Finding “Lost” History

by Deborah Horn

Civilizations, languages, recipes and even once common knowledge have all disappeared with the passing of time. In modern times, there are experts who spend their lives chasing after what is lost to give us a better understanding of our past and our present.

“I believe that every time we unlock or discover a piece of lost knowledge, we get a greater insight into how ingenious and clever our ancestors were,” Mike Loades, an internationally known military historian, said. “Too often modern society uses history in order to make itself feel superior to take other ages and to look down on them as primitive. Every time we find out how clever they were, it challenges that view.”

Loades can be seen on various television shows as an expert in ancient weapons and warfare. He’s also one of the historians that has worked to uncover an important piece of lost history known as Greek Fire.

Greek fire was first used between 670 and 680 AD and is agreed to have fallen out of use sometime in 1100. It was an incendiary weapon used by the Byzantine military that could be ignited on water and was used to burn enemy ships. Some historians believe it was activated by water. 

The formula was such a closely guarded secret that when it eventually fell out of use the method to make it was lost forever. 

Or was it?

While we may never know the exact formula, historians like Loades believe they have figured it out, or at least figured out as close to a historical replica as possible.

“It would be perhaps fair to say that these various experiments have achieved ‘proof of concept’, though I don’t believe that any can make the definitive claim to have discovered the authentic ingredients of the original mixture,” Loades said.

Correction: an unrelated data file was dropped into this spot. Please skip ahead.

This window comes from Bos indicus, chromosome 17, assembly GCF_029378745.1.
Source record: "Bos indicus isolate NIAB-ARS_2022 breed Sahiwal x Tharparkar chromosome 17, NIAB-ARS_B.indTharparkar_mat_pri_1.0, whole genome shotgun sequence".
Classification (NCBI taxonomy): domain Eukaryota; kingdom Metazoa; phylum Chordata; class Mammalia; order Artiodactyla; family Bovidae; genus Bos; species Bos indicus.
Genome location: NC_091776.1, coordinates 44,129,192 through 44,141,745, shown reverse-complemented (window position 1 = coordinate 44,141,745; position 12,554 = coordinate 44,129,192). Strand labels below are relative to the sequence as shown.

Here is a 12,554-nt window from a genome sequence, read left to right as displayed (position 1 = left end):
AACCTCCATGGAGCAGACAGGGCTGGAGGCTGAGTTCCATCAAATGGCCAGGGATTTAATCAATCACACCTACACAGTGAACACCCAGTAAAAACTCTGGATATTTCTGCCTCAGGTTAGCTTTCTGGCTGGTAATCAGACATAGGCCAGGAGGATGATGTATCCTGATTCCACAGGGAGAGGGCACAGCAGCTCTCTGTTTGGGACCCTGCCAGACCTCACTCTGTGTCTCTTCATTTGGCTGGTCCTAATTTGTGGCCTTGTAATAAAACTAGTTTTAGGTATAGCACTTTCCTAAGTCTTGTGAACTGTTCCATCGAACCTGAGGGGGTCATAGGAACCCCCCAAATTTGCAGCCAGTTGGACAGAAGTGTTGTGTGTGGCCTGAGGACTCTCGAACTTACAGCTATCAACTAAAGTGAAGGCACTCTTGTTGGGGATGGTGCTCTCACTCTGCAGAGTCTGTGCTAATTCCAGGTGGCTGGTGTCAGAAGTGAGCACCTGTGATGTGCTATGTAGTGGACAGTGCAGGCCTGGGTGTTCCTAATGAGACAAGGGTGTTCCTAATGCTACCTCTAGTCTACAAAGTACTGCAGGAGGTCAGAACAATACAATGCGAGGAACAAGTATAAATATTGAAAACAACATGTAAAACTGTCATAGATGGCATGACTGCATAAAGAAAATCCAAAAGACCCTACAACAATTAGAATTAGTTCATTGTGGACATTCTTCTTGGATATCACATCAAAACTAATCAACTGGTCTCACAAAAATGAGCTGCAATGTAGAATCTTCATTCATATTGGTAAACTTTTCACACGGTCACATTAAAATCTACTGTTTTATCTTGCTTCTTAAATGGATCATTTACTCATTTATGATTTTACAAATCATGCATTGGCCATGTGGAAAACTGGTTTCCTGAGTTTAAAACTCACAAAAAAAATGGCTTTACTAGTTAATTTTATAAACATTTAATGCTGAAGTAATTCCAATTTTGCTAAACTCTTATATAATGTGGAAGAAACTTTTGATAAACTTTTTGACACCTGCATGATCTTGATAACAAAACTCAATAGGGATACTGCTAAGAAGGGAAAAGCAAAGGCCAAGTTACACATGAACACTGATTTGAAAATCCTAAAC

Another formula seemingly consigned to oblivion was Roman concrete. The concrete we use today is, in many ways, a rediscovery of this ancient formula.

The Roman creation was able to withstand thousands of years of harsh weather. It was made of an aggregate, volcanic ash, lime and seawater. After many trials and tests on the cement found in Rome, the ‘secret’ of using seawater was discovered. 

While it wasn’t a weapon, or even a close-guarded secret, when the Roman Empire fell in 476 AD the recipe was simply forgotten.

Forgetting what once was can be a challenge for historians.

“Puzzling over these problems is a great detective exercise and it brings you in contact with so many different stimuli. You have to study old cultures in different parts of the world. You have to study art, which can bring you in contact with great beauty,” Loades said.

Losing a recipe, even a one that is a closely kept secret, is at least understandable.

But what about a country? 

That seems harder to misplace. 

The nation of Punt (pronounced “Poont”) is a nation that archeologists have yet to find. 

“Research is a lot like a jigsaw puzzle. It can be frustrating at times but it is also rewarding to see the pieces fit neatly together, revealing a larger picture or truth” Dr. Nathanial J. Dominy said.

Dominy teaches at Dartmouth College and has researched and taught about the now missing nation.

Punt was a nation that traded heavily with Egypt around 2500 BC. Among the things they traded were ivory, ebony, gold, leopard skins, and incense. 

“Punt lies at the intersection of two lifelong fascinations, ancient Egypt and nonhuman primates. I never anticipated the collision of those two passions, but I am happy that it happened,” Dominy said. 

Despite this, we still have no idea where this elusive country resided as no one bothered to mark it on a map or write down where it was located. 

What we do know is that Egyptians went to great lengths to get to Punt, building a port that “shaped geopolitical fortunes for many thousands of years, including now” according to Dominy. 

“Patience and resilience are important attributes to a successful research career. Frustration is natural, so learning to expect it has the benefit lessening its impact,” Dominy said. “My PhD advisor used to say that if research was easy, it would be called ‘search.’”

Dominy believes science will one day discover the nation’s true location.

“I think archaeologists working in Eritrea or Somalia will eventually find direct evidence (of Punt’s location) Dominy said. 

Perhaps one-day technology we consider commonplace will be lost to history.  

In the meantime historians and anthropologists say studying the past is the best way to understand how we got to where we are now.

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